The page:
Image courtesy of the Library of Congress.
Since Monday is President's Day and last Tuesday was his birthday, this seems like a good time to pay respect to President Lincoln.
It's amazing how large his image looms in American life. But it's not limited to America.
The great Russian writer Leo Tolstoy told the story of traveling in a remote region of the Caucasus, where he entertained a tribal chief along with his family and guests with stories of famous people.
At length, however, the chief interrupted:
But you have not told us a syllable about the greatest general and greatest ruler of the world. We want to know something about him. He was a hero. He spoke with a voice of thunder; he laughed like the sunrise and his deeds were strong as the rock...His name was Lincoln and the country in which he lived is called America, which is so far away that if a youth should journey to reach it he would be an old man when he arrived. Tell us of that man.
He complied, and his host was so grateful that he gave him a magnificent horse as a present.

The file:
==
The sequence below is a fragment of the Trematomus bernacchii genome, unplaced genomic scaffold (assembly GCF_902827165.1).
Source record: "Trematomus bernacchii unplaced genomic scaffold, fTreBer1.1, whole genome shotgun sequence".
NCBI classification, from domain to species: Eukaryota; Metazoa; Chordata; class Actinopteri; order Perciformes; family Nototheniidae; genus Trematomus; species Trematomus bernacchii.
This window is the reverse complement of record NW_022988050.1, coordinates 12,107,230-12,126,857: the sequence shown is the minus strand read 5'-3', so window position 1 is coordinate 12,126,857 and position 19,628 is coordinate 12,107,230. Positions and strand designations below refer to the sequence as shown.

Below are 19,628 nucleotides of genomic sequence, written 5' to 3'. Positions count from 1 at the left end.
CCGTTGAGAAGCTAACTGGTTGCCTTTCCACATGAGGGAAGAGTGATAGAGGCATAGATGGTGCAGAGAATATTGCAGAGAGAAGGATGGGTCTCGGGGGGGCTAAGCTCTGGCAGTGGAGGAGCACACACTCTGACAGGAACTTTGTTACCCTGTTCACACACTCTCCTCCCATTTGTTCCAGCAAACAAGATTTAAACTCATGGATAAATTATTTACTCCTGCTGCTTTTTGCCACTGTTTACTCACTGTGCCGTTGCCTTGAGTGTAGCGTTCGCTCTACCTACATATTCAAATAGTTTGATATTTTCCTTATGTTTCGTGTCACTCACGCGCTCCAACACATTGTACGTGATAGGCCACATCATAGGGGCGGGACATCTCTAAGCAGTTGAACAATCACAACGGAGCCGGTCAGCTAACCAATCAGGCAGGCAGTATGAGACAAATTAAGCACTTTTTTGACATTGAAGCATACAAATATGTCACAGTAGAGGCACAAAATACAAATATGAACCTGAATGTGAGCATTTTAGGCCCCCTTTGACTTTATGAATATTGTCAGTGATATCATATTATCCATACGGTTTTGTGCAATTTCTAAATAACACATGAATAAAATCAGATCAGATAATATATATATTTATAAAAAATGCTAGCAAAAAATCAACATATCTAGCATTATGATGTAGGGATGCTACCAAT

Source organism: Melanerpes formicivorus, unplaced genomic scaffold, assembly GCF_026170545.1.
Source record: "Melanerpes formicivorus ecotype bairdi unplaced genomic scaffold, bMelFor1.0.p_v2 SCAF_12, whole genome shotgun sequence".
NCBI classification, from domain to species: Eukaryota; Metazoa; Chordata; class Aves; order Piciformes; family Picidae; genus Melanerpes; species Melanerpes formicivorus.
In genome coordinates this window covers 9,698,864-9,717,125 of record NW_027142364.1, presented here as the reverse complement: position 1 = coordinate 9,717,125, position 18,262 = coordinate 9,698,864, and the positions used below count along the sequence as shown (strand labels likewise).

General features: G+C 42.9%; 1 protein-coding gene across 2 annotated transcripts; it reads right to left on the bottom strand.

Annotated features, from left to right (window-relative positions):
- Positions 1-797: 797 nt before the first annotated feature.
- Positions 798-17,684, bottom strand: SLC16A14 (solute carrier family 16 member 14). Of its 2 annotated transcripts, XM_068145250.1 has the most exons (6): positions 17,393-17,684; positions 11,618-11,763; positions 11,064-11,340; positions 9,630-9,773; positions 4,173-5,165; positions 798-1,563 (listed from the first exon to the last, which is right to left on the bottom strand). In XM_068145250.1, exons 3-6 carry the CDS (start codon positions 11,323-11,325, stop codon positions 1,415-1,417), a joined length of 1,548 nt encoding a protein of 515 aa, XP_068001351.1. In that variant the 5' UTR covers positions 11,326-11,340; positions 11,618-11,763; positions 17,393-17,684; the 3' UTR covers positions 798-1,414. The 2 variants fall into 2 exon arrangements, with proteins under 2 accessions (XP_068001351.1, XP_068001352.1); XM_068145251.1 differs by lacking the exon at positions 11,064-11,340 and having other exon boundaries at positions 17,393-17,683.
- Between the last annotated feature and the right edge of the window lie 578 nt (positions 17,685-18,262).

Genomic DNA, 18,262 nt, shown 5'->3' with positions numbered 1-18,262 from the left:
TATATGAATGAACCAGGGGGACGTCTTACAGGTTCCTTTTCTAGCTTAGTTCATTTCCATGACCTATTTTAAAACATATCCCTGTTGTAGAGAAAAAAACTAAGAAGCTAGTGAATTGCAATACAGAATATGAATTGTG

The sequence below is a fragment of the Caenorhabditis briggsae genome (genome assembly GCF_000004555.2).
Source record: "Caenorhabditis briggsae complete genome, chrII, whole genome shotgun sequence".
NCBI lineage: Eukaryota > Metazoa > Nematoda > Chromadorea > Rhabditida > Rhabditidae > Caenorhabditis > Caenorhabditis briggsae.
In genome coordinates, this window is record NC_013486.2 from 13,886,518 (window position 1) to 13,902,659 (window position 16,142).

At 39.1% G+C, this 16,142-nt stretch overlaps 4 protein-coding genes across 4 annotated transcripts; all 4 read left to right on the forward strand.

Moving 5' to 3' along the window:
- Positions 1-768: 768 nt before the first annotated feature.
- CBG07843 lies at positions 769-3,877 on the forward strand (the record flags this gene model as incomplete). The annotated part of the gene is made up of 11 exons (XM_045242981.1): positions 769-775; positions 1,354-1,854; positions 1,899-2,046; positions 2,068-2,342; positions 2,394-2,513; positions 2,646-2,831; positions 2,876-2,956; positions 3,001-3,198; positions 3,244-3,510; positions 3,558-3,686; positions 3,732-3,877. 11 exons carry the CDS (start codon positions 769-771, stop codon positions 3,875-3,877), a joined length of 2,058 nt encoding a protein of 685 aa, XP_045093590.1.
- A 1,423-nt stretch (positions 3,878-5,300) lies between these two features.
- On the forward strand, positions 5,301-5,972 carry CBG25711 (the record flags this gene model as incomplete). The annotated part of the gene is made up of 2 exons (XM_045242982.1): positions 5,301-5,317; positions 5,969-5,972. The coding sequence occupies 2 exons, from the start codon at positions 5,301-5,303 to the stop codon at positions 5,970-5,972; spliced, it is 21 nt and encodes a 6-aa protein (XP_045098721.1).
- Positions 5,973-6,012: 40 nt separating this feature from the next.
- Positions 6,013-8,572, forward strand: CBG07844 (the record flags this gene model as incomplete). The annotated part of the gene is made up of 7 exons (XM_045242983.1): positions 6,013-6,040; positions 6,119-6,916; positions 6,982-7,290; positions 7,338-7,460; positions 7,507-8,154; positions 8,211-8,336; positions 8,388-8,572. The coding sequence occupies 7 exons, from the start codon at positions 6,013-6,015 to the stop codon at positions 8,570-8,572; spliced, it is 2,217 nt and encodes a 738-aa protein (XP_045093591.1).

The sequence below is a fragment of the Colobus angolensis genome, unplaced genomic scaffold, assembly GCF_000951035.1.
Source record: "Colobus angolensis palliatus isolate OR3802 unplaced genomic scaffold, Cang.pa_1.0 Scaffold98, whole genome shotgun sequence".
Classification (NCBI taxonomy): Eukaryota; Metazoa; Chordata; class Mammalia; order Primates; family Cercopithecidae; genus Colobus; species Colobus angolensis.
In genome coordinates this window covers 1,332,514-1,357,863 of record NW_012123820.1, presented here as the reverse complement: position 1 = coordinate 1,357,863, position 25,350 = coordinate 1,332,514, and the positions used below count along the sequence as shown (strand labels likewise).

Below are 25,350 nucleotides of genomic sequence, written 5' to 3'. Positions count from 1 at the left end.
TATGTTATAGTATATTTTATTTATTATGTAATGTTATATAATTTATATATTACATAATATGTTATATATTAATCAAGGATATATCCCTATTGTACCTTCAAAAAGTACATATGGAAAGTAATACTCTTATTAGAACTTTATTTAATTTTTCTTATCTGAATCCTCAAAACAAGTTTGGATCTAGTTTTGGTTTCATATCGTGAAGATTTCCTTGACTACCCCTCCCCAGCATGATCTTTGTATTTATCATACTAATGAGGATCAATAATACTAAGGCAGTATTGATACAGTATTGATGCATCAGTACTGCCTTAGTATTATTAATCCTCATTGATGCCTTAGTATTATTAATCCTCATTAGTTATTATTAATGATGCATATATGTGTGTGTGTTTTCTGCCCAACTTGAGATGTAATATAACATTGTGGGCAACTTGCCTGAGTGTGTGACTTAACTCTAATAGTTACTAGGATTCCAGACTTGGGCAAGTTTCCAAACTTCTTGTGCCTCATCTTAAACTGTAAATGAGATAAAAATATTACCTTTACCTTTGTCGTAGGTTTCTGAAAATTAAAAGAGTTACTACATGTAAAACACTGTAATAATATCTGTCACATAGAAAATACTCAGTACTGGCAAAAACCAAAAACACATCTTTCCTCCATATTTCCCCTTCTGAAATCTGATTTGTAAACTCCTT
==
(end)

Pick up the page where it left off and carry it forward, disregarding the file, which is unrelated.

Reflecting on Lincoln, Tolstoy said:
This little incident proves how largely the name of Lincoln is worshipped throughout the world and how legendary his personality has become. Now why was Lincoln so great that he overshadows all other national heroes? He really was not a great general like Napoleon or Washington; he was not such a skilful statesman as Gladstone or Frederick the Great; but his supremacy expresses itself altogether in his peculiar moral power and in the greatness of his character.
Washington was a typical American. Napoleon was a typical Frenchman, but Lincoln was a humanitarian as broad as the world. He was bigger than his country -- bigger than all the Presidents together.
We are still too near to his greatness...but after a few centuries more our posterity will find him considerably bigger than we do.
His genius is still too strong and too powerful for the common understanding, just as the sun is too hot when its light beams directly on us.